Salome Gluecksohn-Waelsch

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Salome Gluecksohn-Waelsch (October 6, 1907 – November 7, 2007) was a German-born U.S. geneticist and co-founder of the field of developmental genetics,[1] which investigates the genetic mechanisms of development.[2]

Biography[edit]

Gluecksohn-Waelsch was born in Danzig, Germany to Nadia and Ilya Gluecksohn. She grew up in Germany between World War I and II, where her family faced hardships including her father's death in the 1918 influenza epidemic, severe post-war inflation, and intense anti-Semitic sentiment.[3][2]

She studied chemistry and zoology in Königsberg and Berlin before she joined Spemann's laboratory at the University of Freiburg in 1928. She commented on both Spemann's nationalist tendencies and prejudice against women scientists; prejudices she faced as a Jewish woman limited her career options in Germany.[3][2] In 1932 she received her doctorate for her work on the embryological limb development of aquatic salamanders.[4] In the same year she married the biochemist Rudolph Schönheimer, with whom she escaped from Nazi Germany in 1933.[3]

She went on to become a lecturer at Columbia University in 1936, bringing embryological acumen to Leslie C. Dunn's genetics laboratory, where she remained for 17 years.[3] Gluecksohn-Waelsch attempted to find mutations that affected early development and discover the processes that these genes affected.

In 1938, she acquired US citizenship, and after Schönheimer´s death in 1941 she married the neurochemist Heinrich Waelsch in 1943, with whom she had two children.[3]

Columbia University's policies would not allow her a faculty position, even after many productive years of research.[2] She left Columbia University in 1953 to commence a professorship in anatomy at the newly founded Albert Einstein College of Medicine (AECOM), where she became a full professor in 1958 and held the chair of molecular genetics from 1963 to 1976.[2] She received emeritus status in 1978, but continued researching actively for many more years, publishing and participating in scientific conferences until the 1990s.

She died a month after her 100th birthday in New York.[5]

Scientific Career[edit]

Gluecksohn-Waelsch worked on the genetics of differentiation, the process by which unspecified cells from a fertilized egg adopt their various specific fates in development. As Gluecksohn-Waelsch combined the embryological expertise she had acquired at Spemann´s lab with methods of classical mouse genetics, she is considered the founder of mammalian developmental genetics.[6] She co-authored over 100 publications on developmental genetics.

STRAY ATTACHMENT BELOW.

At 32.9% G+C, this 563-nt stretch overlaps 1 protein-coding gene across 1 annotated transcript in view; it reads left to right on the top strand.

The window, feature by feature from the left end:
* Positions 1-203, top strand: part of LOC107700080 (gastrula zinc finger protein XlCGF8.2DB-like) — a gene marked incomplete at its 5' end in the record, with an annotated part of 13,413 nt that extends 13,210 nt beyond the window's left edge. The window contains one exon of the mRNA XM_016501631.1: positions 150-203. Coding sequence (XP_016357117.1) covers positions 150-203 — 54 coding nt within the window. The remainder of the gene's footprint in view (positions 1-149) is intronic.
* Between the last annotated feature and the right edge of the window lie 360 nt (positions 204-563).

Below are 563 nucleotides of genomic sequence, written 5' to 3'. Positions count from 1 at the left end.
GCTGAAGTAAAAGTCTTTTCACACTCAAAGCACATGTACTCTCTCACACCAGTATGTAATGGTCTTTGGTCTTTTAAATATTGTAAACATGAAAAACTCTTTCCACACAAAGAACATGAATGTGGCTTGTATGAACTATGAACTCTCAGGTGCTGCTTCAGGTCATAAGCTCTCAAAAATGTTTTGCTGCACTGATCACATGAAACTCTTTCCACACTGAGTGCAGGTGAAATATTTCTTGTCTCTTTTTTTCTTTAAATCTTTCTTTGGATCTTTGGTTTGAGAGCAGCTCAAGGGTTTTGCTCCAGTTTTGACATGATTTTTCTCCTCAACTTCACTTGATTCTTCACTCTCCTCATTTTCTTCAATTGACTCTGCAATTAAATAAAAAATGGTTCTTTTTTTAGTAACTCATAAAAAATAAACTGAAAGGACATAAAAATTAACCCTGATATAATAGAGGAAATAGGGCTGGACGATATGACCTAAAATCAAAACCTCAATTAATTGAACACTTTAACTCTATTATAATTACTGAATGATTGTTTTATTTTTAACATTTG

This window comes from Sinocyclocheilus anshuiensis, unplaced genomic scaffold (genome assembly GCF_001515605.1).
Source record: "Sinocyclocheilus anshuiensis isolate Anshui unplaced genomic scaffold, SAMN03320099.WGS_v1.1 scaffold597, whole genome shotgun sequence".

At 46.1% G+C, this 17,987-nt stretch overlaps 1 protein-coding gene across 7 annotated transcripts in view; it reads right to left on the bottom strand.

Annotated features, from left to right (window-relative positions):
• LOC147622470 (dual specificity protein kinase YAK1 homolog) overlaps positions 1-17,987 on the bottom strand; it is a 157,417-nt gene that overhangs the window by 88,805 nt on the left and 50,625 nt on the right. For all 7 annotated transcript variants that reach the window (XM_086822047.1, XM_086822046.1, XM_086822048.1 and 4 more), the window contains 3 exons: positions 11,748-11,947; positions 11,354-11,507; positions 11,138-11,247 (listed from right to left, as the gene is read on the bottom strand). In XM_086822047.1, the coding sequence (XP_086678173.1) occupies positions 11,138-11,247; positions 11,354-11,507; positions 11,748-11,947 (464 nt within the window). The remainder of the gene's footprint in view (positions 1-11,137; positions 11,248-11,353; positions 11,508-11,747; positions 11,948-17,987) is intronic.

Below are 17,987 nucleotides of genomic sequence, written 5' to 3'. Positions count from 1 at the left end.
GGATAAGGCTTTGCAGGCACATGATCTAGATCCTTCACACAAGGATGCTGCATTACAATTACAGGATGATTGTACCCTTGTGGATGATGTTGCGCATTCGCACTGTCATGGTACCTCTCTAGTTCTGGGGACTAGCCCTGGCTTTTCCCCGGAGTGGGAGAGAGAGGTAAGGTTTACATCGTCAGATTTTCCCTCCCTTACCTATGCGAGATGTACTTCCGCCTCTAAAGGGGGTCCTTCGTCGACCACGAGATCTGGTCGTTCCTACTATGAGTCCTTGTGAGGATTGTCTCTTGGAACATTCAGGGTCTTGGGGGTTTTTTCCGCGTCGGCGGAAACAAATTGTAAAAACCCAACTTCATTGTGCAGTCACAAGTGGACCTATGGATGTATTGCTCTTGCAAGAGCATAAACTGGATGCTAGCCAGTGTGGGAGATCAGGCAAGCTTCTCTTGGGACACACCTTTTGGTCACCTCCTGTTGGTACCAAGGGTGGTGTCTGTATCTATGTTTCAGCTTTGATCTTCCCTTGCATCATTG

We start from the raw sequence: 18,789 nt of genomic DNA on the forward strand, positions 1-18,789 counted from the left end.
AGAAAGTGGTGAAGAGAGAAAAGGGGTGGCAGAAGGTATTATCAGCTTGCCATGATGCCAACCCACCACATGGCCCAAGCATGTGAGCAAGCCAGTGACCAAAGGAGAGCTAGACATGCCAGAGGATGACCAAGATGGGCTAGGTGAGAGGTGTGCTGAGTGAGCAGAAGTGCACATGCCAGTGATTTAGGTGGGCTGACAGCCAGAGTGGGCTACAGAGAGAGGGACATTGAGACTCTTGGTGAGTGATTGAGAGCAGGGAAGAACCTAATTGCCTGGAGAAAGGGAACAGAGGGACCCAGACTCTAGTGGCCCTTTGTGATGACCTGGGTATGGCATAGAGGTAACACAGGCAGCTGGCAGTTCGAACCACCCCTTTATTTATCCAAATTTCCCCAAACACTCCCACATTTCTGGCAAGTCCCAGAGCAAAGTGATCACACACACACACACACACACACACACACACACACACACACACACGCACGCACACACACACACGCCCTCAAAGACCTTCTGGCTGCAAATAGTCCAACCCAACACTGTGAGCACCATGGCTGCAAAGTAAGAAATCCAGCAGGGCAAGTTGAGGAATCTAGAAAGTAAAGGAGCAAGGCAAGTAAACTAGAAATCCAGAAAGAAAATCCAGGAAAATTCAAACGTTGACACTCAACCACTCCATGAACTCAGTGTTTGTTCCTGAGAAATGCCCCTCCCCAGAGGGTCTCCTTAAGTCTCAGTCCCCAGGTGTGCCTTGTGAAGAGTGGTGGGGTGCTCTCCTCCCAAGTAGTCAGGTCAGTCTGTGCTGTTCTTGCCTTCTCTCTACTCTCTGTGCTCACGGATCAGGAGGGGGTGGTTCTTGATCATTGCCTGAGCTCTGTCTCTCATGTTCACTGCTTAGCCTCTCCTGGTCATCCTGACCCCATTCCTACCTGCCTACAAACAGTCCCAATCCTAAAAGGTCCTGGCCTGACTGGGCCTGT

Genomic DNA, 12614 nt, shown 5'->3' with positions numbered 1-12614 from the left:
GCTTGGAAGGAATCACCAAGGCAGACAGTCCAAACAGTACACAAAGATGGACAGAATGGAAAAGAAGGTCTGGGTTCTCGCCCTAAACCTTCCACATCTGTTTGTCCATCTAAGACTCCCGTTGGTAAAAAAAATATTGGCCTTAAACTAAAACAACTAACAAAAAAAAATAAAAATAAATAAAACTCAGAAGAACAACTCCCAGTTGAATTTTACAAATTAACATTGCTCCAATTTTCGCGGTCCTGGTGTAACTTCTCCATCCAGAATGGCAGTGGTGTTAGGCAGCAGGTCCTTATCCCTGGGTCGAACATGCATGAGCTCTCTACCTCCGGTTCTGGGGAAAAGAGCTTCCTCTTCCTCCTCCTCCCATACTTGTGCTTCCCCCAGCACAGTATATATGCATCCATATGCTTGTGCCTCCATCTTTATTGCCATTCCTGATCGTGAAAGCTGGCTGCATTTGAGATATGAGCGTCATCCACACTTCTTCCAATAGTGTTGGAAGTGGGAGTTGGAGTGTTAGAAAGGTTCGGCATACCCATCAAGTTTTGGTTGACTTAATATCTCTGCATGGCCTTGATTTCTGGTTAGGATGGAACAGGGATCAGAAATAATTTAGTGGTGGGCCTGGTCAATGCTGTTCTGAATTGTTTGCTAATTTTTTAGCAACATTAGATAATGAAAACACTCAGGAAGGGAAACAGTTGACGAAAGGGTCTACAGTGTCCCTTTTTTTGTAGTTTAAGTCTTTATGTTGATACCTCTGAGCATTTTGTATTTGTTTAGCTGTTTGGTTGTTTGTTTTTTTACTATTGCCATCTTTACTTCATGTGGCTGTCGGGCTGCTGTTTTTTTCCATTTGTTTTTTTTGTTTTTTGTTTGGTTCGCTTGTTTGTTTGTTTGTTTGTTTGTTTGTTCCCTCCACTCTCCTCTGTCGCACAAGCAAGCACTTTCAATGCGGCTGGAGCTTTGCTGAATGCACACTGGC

Her research showed that mutations in the Brachyury gene of the mouse caused the aberrant development of the posterior portion of the embryo and she traced the effects of this mutant gene to the notochord, which normally patterns the dorsal-ventral axis.

From 1968 to 1983 she collaborated with Carl Ferdinand Cori, winner of the 1947 Nobel Prize in Physiology or Medicine.[7]

Awards and Honors[edit]

Gluecksohn-Waelsch´s scientific work was honored late in life. In 1979, she became a member of the National Academy of Sciences. He was elected a Fellow of the American Academy of Arts and Sciences in 1980.[8] In 1982 the University of Freiburg her with the "Goldene Promotion", and in 1993 American president Bill Clinton presented her with the National Medal of Science. She became an overseas member of the Royal Society in 1995 and was awarded the Thomas Hunt Morgan Medal for "a lifetime contribution to the science of genetics" in 1999.

In 2010, the Freiburg-based Spemann Graduate School of Biology and Medicine (SGBM) and the AECOM Department of Genetics introduced the Salome Gluecksohn-Waelsch Prize for the best dissertation.[9]

See Also[edit]

Hilde Mangold

Conrad Waddington

References[edit]

  1. ^ Solter D. In Memoriam: Salome Gluecksohn-Waelsch (1907–2007). Developmental Cell 2008; Vol.14 Issue 1:22-24. doi:10.1016/j.devcel.2007.12.018 [1]
  2. ^ a b c d e Scott Gilbert, "Salome Gluecksohn Waelsch", Jewish Women: A Comprehensive Historical Encyclopedia
  3. ^ a b c d e The Biographical Dictionary of Women in Science: Pioneering Lives From Ancient Times to the Mid-20th Century. Eds: Marilyn Bailey Ogilvie, Joy Dorothy Harvey. 2000.
  4. ^ Glücksohn, S.: Äußere Entwicklung der Extremitäten und Stadieneinteilung der Larvenperiode von Triton taeniatus Leyd. und von Triton cristatus Laur. Wilhelm Roux' Archiv f. Entwicklungsmechanik d. Organismen. Bd. 125, S. 341-405
  5. ^ Pearce, Jeremy (November 15, 2007). "Salome Gluecksohn-Waelsch, 100, Geneticist, Is Dead". Science (New York Times). Retrieved 2008-05-09. 
  6. ^ Gilbert SF. Induction and the origins of developmental genetics. Dev Biol. 1991;7:181-206. PMID 1804213 online
  7. ^ Ginsberg, Judah (September 21, 2004). "Carl and Gerty Cori and Carbohydrate Metabolism". National Historic Chemical Landmark. American Chemical Society. Retrieved August 28, 2012. 
  8. ^ "Book of Members, 1780–2010: Chapter W". American Academy of Arts and Sciences. Retrieved July 22, 2014. 
  9. ^ Salome Gluecksohn-Waelsch Preis erstmals vergeben (Universität Freiburg, German) [2]

Further research[edit]